In August 2009, Deborah Hollywood answered the door of her Belfast home to a 16-year-old boy called Jordan. He was drunk and threatening to hurt Deborah’s teenage daughter. He refused to leave, broke the wing-mirror off the family car, and was eventually arrested. Deborah agreed to meet him at a restorative justice conference facilitated by the Youth Justice Agency of Northern Ireland.
Jordan was dressed in a band uniform and clutching a bottle of drink in his hand, swaying. I told him that Samantha was out. He said he’d got into an argument with her and that my son was going to hit him. I told him that my son wouldn’t do a thing like that.
Samantha and her brother were just down the road, so I called them into the house to find out what was going on. My son said he knew nothing about it, but Samantha explained that she and Jordan had got into an argument.
All this time, Jordan was waiting outside. He said he would go away and forget about it, but he didn’t. Ten minutes later he knocked on the door again and I said, ‘Jordan, please go away. It’s a wee argument between you and a girl and it’s going to seem funny in the morning.’ But he was pumped up with anger and insisted he wanted to sort it there and then.
He said, ‘If your son hits me, I’ll fight him in the street.’ Then he said he would hit Samantha too and I told him again to leave. By this point my ten-year-old had started to cry. I told Jordan he had to go and eventually he did – but within minutes he was back, shouting and waving his hands. He was so angry. In the end I told him that if he didn’t get off my doorstep I would go for the police, but he didn’t take any notice. In fact, he turned his threats on me, shouting ‘I’ll get the big lads for you’, meaning that he would have me beaten up.
Then he broke the wing-mirror off the car and ran off up the road. I didn’t know what he was going to do next so I called the police. They caught him easily enough but he put up a fight; gave them false information about his name and address, and denied he’d been anywhere near my door. He also said that he hadn’t touched the car.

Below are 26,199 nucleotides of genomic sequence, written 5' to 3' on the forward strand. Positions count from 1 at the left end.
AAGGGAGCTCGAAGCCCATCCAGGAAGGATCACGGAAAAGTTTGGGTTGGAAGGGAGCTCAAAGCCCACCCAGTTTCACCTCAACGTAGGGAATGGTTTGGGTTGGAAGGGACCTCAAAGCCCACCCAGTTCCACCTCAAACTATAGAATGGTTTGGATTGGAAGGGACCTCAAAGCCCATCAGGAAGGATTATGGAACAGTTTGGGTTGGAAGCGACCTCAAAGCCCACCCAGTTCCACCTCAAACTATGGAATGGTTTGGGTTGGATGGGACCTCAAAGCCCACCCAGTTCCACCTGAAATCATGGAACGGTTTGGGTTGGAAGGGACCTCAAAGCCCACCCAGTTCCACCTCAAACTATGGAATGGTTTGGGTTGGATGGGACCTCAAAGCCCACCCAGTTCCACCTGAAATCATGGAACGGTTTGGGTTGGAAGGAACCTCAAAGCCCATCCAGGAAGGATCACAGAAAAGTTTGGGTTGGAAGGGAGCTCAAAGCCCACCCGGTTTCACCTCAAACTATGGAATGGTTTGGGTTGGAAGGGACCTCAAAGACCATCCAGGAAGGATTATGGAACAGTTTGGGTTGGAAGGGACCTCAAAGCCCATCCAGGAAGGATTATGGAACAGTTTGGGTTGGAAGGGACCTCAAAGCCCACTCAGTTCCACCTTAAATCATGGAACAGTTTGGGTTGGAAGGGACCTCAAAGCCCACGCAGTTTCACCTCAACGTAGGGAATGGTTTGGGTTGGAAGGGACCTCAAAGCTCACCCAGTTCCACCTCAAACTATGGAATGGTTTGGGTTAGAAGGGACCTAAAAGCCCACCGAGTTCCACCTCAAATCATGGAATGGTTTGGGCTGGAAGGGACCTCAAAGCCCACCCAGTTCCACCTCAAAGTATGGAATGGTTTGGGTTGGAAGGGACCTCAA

Once Jordan had been arrested I felt hugely relieved. But that night I couldn’t sleep and was up until half-past four in the morning. The police kept him over night and his mother had to bail him the next day. He was released with restrictions.
Not long after, a woman called Geraldine, a Restorative Justice practitioner with the Youth Justice Agency, approached me and asked if I would be willing to meet with Jordan. At first I was unsure. The idea of being in the same room as him put me on edge, because I didn’t know if I’d be able to hold my temper. But when Geraldine said there would be guidelines about behaviour, I felt better. I had never heard of Restorative Justice before.
Why he kept bothering me and threatening us all, instead of leaving it alone. I wanted to ask him if he was genuinely sorry. Did he know the trouble he’d caused, and did he realise how much trouble he was in?
On the day of the meeting my cousin took me in his car. I was shown into the conference room where I had a chat with Geraldine and the liaison officer and Jordan’s solicitor. Then Jordan was brought in with his sister and sister-in-law. When he came into the room my stomach was in knots. I felt sick.
We sat down. Geraldine gave us notes about what we weren’t allowed to do – for instance, if we felt angry we weren’t allowed to shout or swear or go for each other. Then Jordan and I talked to each other. I said, ‘Why did you do it? Do you know what you’ve done?’ I told him I wasn’t there to cause him any harm; I was there to help him. I had been angry, I said, but I wasn’t any longer. But I wanted him to prove that he could turn his life around; I wanted to see that he could go and get a job and make something of himself.
A few times during the meeting I broke down crying, because I couldn’t help putting myself in his shoes and this upset me. Suddenly I felt compassion for him. I thought, if that was my son it would break my heart.
Jordan didn’t want to talk at first. All he said was, ‘Yes, no, uh-huh’. Geraldine was trying to get him to speak. It was when Jordan and I were talking face to face that we finally started to have a conversation. I think he could feel that I was trying to help him.
By the end of the conference we were laughing and joking and he did say he was genuinely sorry for what he had done. He’d apologised earlier and I hadn’t believed him, but this time, seeing his wee smile, I realised that he meant it. When it was all done I gave him a kiss and a hug and I said I would do what I could to help.